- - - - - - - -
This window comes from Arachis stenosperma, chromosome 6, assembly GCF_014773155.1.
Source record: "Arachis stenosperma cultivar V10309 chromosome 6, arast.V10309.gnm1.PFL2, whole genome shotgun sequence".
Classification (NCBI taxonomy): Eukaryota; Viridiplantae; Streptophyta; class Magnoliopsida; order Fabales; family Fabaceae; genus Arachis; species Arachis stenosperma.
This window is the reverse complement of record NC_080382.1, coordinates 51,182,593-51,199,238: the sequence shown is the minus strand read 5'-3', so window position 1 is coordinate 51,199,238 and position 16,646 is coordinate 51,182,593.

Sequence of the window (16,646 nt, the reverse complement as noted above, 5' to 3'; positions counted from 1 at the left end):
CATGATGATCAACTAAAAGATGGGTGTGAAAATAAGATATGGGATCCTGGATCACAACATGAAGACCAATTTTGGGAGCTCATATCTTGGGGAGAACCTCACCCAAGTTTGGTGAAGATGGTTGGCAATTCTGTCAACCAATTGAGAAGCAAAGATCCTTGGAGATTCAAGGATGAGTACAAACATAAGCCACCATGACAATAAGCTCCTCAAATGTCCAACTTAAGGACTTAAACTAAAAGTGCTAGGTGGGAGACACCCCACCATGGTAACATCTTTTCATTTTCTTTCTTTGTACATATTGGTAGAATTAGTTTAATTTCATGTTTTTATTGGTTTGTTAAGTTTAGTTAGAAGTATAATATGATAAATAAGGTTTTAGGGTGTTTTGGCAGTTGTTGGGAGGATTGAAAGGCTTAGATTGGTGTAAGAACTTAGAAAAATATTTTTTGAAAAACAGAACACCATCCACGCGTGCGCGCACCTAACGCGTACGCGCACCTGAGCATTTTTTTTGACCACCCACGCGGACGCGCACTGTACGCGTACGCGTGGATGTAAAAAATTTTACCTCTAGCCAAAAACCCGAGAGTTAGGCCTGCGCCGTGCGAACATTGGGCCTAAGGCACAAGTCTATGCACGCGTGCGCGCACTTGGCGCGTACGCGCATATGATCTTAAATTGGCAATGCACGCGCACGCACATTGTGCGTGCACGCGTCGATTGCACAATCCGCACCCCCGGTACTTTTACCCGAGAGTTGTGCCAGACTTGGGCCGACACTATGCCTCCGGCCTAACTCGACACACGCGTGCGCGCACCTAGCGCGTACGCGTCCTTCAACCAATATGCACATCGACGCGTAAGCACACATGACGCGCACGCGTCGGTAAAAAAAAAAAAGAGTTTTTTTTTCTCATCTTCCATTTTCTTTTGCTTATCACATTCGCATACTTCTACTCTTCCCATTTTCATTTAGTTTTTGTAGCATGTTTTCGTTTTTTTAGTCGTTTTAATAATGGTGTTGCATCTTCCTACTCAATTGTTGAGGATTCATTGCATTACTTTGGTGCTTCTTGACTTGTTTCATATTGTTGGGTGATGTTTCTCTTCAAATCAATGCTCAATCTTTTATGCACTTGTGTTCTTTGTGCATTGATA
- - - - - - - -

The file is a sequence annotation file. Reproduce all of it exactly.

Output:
This window comes from Arachis stenosperma, chromosome 6, assembly GCF_014773155.1.
Source record: "Arachis stenosperma cultivar V10309 chromosome 6, arast.V10309.gnm1.PFL2, whole genome shotgun sequence".
Classification (NCBI taxonomy): Eukaryota; Viridiplantae; Streptophyta; class Magnoliopsida; order Fabales; family Fabaceae; genus Arachis; species Arachis stenosperma.
This window is the reverse complement of record NC_080382.1, coordinates 51,182,593-51,199,238: the sequence shown is the minus strand read 5'-3', so window position 1 is coordinate 51,199,238 and position 16,646 is coordinate 51,182,593.

Sequence of the window (16,646 nt, the reverse complement as noted above, 5' to 3'; positions counted from 1 at the left end):
CATGATGATCAACTAAAAGATGGGTGTGAAAATAAGATATGGGATCCTGGATCACAACATGAAGACCAATTTTGGGAGCTCATATCTTGGGGAGAACCTCACCCAAGTTTGGTGAAGATGGTTGGCAATTCTGTCAACCAATTGAGAAGCAAAGATCCTTGGAGATTCAAGGATGAGTACAAACATAAGCCACCATGACAATAAGCTCCTCAAATGTCCAACTTAAGGACTTAAACTAAAAGTGCTAGGTGGGAGACACCCCACCATGGTAACATCTTTTCATTTTCTTTCTTTGTACATATTGGTAGAATTAGTTTAATTTCATGTTTTTATTGGTTTGTTAAGTTTAGTTAGAAGTATAATATGATAAATAAGGTTTTAGGGTGTTTTGGCAGTTGTTGGGAGGATTGAAAGGCTTAGATTGGTGTAAGAACTTAGAAAAATATTTTTTGAAAAACAGAACACCATCCACGCGTGCGCGCACCTAACGCGTACGCGCACCTGAGCATTTTTTTTGACCACCCACGCGGACGCGCACTGTACGCGTACGCGTGGATGTAAAAAATTTTACCTCTAGCCAAAAACCCGAGAGTTAGGCCTGCGCCGTGCGAACATTGGGCCTAAGGCACAAGTCTATGCACGCGTGCGCGCACTTGGCGCGTACGCGCATATGATCTTAAATTGGCAATGCACGCGCACGCACATTGTGCGTGCACGCGTCGATTGCACAATCCGCACCCCCGGTACTTTTACCCGAGAGTTGTGCCAGACTTGGGCCGACACTATGCCTCCGGCCTAACTCGACACACGCGTGCGCGCACCTAGCGCGTACGCGTCCTTCAACCAATATGCACATCGACGCGTAAGCACACATGACGCGCACGCGTCGGTAAAAAAAAAAAAGAGTTTTTTTTTCTCATCTTCCATTTTCTTTTGCTTATCACATTCGCATACTTCTACTCTTCCCATTTTCATTTAGTTTTTGTAGCATGTTTTCGTTTTTTTAGTCGTTTTAATAATGGTGTTGCATCTTCCTACTCAATTGTTGAGGATTCATTGCATTACTTTGGTGCTTCTTGACTTGTTTCATATTGTTGGGTGATGTTTCTCTTCAAATCAATGCTCAATCTTTTATGCACTTGTGTTCTTTGTGCATTGATA